• Patients treated only with hormone therapy and recent patients with COVID-19 are not ‘ultrapriority’.
      • Vaccination of the immediate entourage of patients with cancer (the person living in the same house and frequent contacts [home helps, nurses and so on]) (expert opinion).
      2) SARS-CoV-2 vaccination in patients with cancer treated with immune checkpoint inhibitors
      • SARS-CoV-2 vaccination is recommended for patients with cancer treated with immune checkpoint inhibitors.
      • In case of severe immune-related adverse events due to immune checkpoint inhibitors, it seems reasonable to postpone SARS-CoV-2 vaccination.
      3) Strategy of SARS-CoV-2 vaccination
      • Vaccination could be carried out using mRNA vaccines (or using a non-replicating adenoviral vaccine in non-immunocompromised patients younger than 65 years).
      • If possible, vaccination is recommended at least 10 days before the start of chemotherapy.
      • For patients with cancer already on chemotherapy, vaccination can be carried out during chemotherapy, avoiding periods of bone marrow aplasia.
      • There is no need to postpone the chemotherapy course for SARS-CoV-2 vaccination.
      • If a chemotherapy holiday is planned soon, the SARS-CoV-2 vaccination can be postponed for a few days and carried out during this chemotherapy holiday.
      • Serological monitoring after vaccination could be useful (if possible in a specific cohort) (expert opinion).
      • Patients with cancer who are vaccinated must continue to follow SARS-CoV-2 protection.
      4) Contraindications of SARS-CoV-2 vaccination
      • No ‘oncological’ contraindication.
      • Definitive contraindications to mRNA vaccines are history of allergy to one of the vaccine components (in particular PEG or polysorbate) or anaphylactic reaction during the first dose.
      • Temporary contraindications requiring postponement of vaccination:
        • -
          Pregnancy or breastfeeding
        • -
          Ongoing infectious disease
        • -
          Flare of inflammatory or autoimmune disease
        • -
          Symptomatic COVID-19 less than 3 months previous
        • -
          Influenza vaccination less than 3 weeks previous or with another vaccine less than 2 weeks previous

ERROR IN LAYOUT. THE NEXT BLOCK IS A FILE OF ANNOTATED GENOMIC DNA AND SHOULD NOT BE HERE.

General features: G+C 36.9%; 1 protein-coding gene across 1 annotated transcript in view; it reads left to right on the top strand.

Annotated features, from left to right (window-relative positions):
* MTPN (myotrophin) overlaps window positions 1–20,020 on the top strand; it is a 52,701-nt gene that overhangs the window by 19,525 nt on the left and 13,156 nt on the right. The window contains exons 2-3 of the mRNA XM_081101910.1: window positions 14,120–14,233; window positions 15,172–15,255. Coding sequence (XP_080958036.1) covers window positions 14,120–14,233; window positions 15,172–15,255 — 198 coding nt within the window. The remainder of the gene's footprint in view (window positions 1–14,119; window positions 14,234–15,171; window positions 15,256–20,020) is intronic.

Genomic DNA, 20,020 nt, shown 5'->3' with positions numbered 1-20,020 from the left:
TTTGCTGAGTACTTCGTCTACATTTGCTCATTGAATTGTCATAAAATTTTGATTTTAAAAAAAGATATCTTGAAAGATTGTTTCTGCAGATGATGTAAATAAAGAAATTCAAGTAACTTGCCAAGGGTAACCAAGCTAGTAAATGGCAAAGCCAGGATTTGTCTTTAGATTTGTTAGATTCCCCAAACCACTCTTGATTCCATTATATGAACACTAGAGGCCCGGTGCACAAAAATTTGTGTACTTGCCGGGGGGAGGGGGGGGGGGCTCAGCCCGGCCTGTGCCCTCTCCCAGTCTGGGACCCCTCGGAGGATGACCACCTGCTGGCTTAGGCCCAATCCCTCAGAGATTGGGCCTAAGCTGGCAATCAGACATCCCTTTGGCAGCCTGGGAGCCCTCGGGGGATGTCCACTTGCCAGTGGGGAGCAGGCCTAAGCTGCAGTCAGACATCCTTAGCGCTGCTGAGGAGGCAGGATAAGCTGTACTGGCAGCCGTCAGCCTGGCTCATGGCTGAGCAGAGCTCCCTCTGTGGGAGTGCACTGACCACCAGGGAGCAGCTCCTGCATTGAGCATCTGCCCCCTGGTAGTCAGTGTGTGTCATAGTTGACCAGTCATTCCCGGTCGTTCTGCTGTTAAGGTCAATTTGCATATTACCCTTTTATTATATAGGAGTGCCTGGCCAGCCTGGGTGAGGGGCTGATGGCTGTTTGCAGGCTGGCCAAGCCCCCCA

• -
          History of severe reaction to another vaccine or to an unidentified drug requires an allergist's opinion before vaccination and longer follow-up after SARS-CoV-2 vaccination (30 min)
      5) SARS-CoV-2 vaccination and cancer clinical trials
      • The vaccine strategy is identical for patients participating in clinical trials, but specific recommendations have been proposed for phase I [
        • Yap T.A.
        • Siu L.L.
        • Calvo E.
        • Lolkema M.P.
        • LoRusso P.M.
        • Soria J.C.
        • et al.
        SARS-CoV-2 vaccination and phase 1 cancer clinical trials.
        ]:
        • -
          Not started phase I trial: avoid starting trial investigational medicinal products until 2–4 weeks after the second dose of the SARS-CoV-2 vaccine and administered safely for the trial with risk of cytokine release syndrome.
        • -
          Already in phase I trial: administer the SARS-CoV-2 vaccine during the phase I trial, but avoid vaccination on days of parenteral investigational medicinal product dosing and the dose-limiting toxicity period.
      SARS-CoV-2: severe acute respiratory syndrome coronavirus 2; mRNA: messenger RNA; PEG: polyethylene glycol; COVID-19: coronavirus disease 2019.

      8. Which cancer target population for SARS-CoV-2 vaccination?

      On 8th January 2021, the ESMO launched a triple call towards the European states: to vaccinate all patients with cancer, especially those on active anticancer treatment; to monitor effects of the vaccine and to instill confidence among patients and the public (Table 2) [
      • Garassino M.C.
      • Vyas M.
      • de Vries E.
      • Kanesvaran R.
      • Giuliani R.
      • Peters S.
      • et al.
      The ESMO Call to Action on COVID-19 vaccinations and patients with cancer: Vaccinate.
      ].
      The target cancer population is determined on the basis of available scientific data. The availability of vaccines and national priorities will impact this target population. Scientific evidence suggests that immunosuppression after cancer treatment, especially chemotherapy, persists for several months. Therefore, all patients with cancer with an ongoing treatment or treatment completed less than 3 years ago should be vaccinated, as should people living in the same household. This target population represents millions of persons, approximately 5–10% of the population in European countries. Patients with planned major cancer surgery should also be vaccinated a few weeks before surgery to limit the risk of developing severe COVID-19 after surgery or surgery postponement [